Posterior Fossa Spontaneous Cerebrospinal Fluid Leaks

Cameron C. Wick, Daniel E. Killeen, Michael Clark, Joe Walter Kutz, Brandon Isaacson

Research output: Contribution to journalArticle

8 Scopus citations

Abstract

OBJECTIVE:: Describe the diagnosis and management of spontaneous lateral skull base cerebrospinal fluid (CSF) leaks that originate from the posterior fossa. STUDY DESIGN:: Retrospective case review. SETTING:: Tertiary university hospital. PATIENTS:: Adult patients from 2005 to 2015 who underwent surgical repair of a spontaneous lateral skull base CSF leak with intraoperative confirmation of a posterior fossa leak source. INTERVENTION:: Surgical repair. MAIN OUTCOME MEASURES:: CSF leak resolution. RESULTS:: Five patients had CSF leaks from the posterior fossa. The mean age at presentation was 54 years old (range, 19–79), the mean body mass index (BMI) was 32.6 (standard deviation [SD], 8.4), and the mean follow-up length was 34.6 months (SD, 19.4). Presentations did not differ from CSF leaks through middle fossa defects, including three patients with a history of meningitis and all patients with clear otorrhea following tympanostomy tube placement. All patients had resolution of the leak after surgical repair, but two patients required revision surgery for persistent leaks and one patient had a postoperative infection. Surgical approaches included one middle fossa, two transmastoid, one combined middle fossa/transmastoid, and one transcanal. Radiographic studies suggested a posterior fossa source in all cases but findings were often subtle. CONCLUSION:: Posterior fossa CSF leaks represent a rare subset of spontaneous lateral skull base leaks. Diligent radiographic review and intraoperative assessment of the posterior fossa plate are crucial. The size and location of the defect dictates the optimal surgical approach. Surgeons should consider a posterior fossa source in failed repairs or when the initial surgery did not fully evaluate the posterior fossa plate.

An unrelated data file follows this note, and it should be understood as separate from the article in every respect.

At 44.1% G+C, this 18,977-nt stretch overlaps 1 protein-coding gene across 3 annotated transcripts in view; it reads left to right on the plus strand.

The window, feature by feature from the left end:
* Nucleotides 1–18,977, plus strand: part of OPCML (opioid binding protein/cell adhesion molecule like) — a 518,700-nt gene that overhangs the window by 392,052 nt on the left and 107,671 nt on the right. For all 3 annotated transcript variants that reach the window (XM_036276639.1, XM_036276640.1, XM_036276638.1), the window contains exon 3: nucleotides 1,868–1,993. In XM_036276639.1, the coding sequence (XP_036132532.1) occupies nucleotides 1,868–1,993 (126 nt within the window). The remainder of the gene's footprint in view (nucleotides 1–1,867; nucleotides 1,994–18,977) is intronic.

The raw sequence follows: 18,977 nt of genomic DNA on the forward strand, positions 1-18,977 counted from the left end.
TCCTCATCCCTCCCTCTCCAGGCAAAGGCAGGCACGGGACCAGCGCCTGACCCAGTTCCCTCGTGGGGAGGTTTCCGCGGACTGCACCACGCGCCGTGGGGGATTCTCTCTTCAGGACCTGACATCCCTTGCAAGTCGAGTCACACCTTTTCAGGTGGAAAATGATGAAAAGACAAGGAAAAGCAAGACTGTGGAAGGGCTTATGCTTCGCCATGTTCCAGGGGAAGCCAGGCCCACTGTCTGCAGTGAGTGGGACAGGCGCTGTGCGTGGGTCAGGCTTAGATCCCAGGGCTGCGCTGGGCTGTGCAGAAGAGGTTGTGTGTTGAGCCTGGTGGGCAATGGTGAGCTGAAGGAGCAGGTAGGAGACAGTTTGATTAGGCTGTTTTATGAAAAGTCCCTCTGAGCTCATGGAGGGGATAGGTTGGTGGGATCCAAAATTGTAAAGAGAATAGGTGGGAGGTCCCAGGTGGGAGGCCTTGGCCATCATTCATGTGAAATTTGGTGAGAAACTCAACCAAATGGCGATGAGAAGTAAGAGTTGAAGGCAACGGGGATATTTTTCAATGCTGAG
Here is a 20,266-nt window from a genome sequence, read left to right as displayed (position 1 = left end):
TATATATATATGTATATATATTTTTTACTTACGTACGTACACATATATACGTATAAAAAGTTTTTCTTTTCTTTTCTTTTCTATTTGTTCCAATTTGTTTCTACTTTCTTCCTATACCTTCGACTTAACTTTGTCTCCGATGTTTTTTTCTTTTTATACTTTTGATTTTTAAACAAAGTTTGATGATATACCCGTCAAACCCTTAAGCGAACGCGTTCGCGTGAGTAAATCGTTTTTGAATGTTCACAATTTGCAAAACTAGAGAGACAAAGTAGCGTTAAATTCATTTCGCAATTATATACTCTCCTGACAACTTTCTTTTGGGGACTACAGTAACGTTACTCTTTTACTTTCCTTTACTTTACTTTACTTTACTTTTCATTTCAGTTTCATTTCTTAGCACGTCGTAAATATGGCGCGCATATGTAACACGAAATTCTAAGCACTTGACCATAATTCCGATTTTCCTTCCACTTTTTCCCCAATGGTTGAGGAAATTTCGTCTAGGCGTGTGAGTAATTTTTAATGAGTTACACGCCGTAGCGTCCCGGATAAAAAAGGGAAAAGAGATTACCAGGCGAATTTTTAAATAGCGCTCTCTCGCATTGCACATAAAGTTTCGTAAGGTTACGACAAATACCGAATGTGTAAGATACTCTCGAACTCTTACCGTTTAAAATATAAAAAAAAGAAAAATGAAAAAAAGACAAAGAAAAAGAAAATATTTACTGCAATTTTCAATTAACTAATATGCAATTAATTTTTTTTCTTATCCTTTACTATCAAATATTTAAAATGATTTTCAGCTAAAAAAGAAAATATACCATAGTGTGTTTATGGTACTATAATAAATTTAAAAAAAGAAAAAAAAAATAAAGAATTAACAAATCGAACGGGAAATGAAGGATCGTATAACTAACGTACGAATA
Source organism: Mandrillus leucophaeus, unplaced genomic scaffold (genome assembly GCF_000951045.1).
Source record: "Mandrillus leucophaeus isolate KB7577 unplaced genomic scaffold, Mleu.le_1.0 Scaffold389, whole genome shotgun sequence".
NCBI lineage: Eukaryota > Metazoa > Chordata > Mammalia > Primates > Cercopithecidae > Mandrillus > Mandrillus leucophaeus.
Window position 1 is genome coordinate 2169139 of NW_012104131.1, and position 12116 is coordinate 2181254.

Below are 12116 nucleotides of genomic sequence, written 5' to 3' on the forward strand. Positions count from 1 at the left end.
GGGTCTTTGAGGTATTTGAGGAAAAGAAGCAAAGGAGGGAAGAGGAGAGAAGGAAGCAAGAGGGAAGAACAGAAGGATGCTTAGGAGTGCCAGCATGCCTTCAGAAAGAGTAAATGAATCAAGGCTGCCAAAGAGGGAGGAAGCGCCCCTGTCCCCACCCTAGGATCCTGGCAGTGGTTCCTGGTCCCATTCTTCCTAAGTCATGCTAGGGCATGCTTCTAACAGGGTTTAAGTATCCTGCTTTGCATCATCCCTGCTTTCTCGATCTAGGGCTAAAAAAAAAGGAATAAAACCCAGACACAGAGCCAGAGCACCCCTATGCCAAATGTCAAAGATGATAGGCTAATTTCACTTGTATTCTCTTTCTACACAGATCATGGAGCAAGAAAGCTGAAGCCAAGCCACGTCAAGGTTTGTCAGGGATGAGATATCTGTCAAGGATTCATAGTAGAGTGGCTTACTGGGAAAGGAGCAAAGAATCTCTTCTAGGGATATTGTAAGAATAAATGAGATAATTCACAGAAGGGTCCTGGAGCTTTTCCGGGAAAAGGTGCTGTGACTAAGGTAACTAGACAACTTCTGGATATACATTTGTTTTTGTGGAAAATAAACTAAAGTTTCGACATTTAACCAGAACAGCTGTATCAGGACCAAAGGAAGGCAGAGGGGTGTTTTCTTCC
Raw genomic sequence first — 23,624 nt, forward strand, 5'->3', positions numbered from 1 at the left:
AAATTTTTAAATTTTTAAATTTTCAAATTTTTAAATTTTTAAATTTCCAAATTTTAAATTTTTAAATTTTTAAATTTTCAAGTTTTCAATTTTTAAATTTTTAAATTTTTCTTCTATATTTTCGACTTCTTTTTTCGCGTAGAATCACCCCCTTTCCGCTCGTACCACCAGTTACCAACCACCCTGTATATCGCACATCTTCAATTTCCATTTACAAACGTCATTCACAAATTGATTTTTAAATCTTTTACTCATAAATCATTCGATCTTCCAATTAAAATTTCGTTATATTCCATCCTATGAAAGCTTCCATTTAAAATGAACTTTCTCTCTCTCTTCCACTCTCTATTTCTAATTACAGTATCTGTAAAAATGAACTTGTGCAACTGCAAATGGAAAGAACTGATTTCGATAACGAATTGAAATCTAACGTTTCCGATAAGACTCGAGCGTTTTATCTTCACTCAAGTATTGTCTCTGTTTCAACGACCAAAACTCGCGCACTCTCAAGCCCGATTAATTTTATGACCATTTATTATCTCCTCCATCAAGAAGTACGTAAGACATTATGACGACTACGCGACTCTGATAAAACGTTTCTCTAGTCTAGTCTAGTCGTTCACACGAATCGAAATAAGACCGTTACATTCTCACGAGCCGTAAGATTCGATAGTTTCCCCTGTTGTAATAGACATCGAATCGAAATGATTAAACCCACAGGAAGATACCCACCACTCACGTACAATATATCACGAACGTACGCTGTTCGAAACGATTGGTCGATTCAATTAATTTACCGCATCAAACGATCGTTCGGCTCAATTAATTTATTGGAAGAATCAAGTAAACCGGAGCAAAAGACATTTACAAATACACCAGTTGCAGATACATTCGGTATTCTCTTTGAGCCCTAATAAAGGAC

Original languageEnglish (US)
JournalOtology and Neurotology
DOIs
StateAccepted/In press - Oct 14 2016

ASJC Scopus subject areas

  • Otorhinolaryngology
  • Sensory Systems
  • Clinical Neurology

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